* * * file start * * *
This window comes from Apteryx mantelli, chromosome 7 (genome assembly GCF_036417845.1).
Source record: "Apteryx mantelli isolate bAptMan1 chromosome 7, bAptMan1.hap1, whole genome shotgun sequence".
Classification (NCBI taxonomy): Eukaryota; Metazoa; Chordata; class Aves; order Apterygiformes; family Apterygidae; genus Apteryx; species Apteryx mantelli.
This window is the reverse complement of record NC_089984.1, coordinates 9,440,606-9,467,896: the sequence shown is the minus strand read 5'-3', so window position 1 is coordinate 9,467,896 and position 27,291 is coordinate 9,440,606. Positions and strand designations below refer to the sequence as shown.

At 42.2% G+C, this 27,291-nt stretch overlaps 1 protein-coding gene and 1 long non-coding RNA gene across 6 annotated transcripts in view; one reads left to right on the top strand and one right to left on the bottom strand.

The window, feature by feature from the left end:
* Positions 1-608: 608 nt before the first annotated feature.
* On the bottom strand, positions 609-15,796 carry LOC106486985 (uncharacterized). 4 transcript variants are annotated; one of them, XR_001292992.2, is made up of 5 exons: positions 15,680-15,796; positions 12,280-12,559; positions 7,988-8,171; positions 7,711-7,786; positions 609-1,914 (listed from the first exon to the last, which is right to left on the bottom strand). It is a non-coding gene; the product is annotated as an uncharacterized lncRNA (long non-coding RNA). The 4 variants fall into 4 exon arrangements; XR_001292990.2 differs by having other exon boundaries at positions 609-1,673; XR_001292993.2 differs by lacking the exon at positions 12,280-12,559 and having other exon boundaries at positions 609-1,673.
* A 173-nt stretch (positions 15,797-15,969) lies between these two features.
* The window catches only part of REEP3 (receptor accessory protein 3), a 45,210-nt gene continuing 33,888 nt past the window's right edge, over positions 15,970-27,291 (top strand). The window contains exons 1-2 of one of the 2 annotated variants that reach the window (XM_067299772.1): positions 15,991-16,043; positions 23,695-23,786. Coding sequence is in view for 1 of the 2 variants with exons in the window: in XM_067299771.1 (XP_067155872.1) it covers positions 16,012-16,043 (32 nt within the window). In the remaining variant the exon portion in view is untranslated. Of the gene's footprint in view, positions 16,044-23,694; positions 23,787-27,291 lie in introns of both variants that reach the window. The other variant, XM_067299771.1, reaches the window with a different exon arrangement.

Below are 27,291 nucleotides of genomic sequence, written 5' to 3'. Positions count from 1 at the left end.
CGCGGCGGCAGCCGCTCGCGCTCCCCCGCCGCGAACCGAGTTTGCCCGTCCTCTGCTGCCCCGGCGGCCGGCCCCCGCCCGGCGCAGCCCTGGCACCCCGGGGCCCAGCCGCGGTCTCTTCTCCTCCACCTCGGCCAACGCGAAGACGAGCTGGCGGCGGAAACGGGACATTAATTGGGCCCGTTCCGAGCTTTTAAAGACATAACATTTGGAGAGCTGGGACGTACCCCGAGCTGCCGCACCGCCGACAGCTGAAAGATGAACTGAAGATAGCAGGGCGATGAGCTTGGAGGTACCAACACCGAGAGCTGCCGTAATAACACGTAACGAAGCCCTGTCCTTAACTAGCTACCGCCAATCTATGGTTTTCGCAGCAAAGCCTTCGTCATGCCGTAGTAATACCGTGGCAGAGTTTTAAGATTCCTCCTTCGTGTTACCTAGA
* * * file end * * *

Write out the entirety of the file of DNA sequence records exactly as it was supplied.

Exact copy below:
This window comes from Apteryx mantelli, chromosome 7 (genome assembly GCF_036417845.1).
Source record: "Apteryx mantelli isolate bAptMan1 chromosome 7, bAptMan1.hap1, whole genome shotgun sequence".
Classification (NCBI taxonomy): Eukaryota; Metazoa; Chordata; class Aves; order Apterygiformes; family Apterygidae; genus Apteryx; species Apteryx mantelli.
This window is the reverse complement of record NC_089984.1, coordinates 9,440,606-9,467,896: the sequence shown is the minus strand read 5'-3', so window position 1 is coordinate 9,467,896 and position 27,291 is coordinate 9,440,606. Positions and strand designations below refer to the sequence as shown.

At 42.2% G+C, this 27,291-nt stretch overlaps 1 protein-coding gene and 1 long non-coding RNA gene across 6 annotated transcripts in view; one reads left to right on the top strand and one right to left on the bottom strand.

The window, feature by feature from the left end:
* Positions 1-608: 608 nt before the first annotated feature.
* On the bottom strand, positions 609-15,796 carry LOC106486985 (uncharacterized). 4 transcript variants are annotated; one of them, XR_001292992.2, is made up of 5 exons: positions 15,680-15,796; positions 12,280-12,559; positions 7,988-8,171; positions 7,711-7,786; positions 609-1,914 (listed from the first exon to the last, which is right to left on the bottom strand). It is a non-coding gene; the product is annotated as an uncharacterized lncRNA (long non-coding RNA). The 4 variants fall into 4 exon arrangements; XR_001292990.2 differs by having other exon boundaries at positions 609-1,673; XR_001292993.2 differs by lacking the exon at positions 12,280-12,559 and having other exon boundaries at positions 609-1,673.
* A 173-nt stretch (positions 15,797-15,969) lies between these two features.
* The window catches only part of REEP3 (receptor accessory protein 3), a 45,210-nt gene continuing 33,888 nt past the window's right edge, over positions 15,970-27,291 (top strand). The window contains exons 1-2 of one of the 2 annotated variants that reach the window (XM_067299772.1): positions 15,991-16,043; positions 23,695-23,786. Coding sequence is in view for 1 of the 2 variants with exons in the window: in XM_067299771.1 (XP_067155872.1) it covers positions 16,012-16,043 (32 nt within the window). In the remaining variant the exon portion in view is untranslated. Of the gene's footprint in view, positions 16,044-23,694; positions 23,787-27,291 lie in introns of both variants that reach the window. The other variant, XM_067299771.1, reaches the window with a different exon arrangement.

Below are 27,291 nucleotides of genomic sequence, written 5' to 3'. Positions count from 1 at the left end.
CGCGGCGGCAGCCGCTCGCGCTCCCCCGCCGCGAACCGAGTTTGCCCGTCCTCTGCTGCCCCGGCGGCCGGCCCCCGCCCGGCGCAGCCCTGGCACCCCGGGGCCCAGCCGCGGTCTCTTCTCCTCCACCTCGGCCAACGCGAAGACGAGCTGGCGGCGGAAACGGGACATTAATTGGGCCCGTTCCGAGCTTTTAAAGACATAACATTTGGAGAGCTGGGACGTACCCCGAGCTGCCGCACCGCCGACAGCTGAAAGATGAACTGAAGATAGCAGGGCGATGAGCTTGGAGGTACCAACACCGAGAGCTGCCGTAATAACACGTAACGAAGCCCTGTCCTTAACTAGCTACCGCCAATCTATGGTTTTCGCAGCAAAGCCTTCGTCATGCCGTAGTAATACCGTGGCAGAGTTTTAAGATTCCTCCTTCGTGTTACCTAGA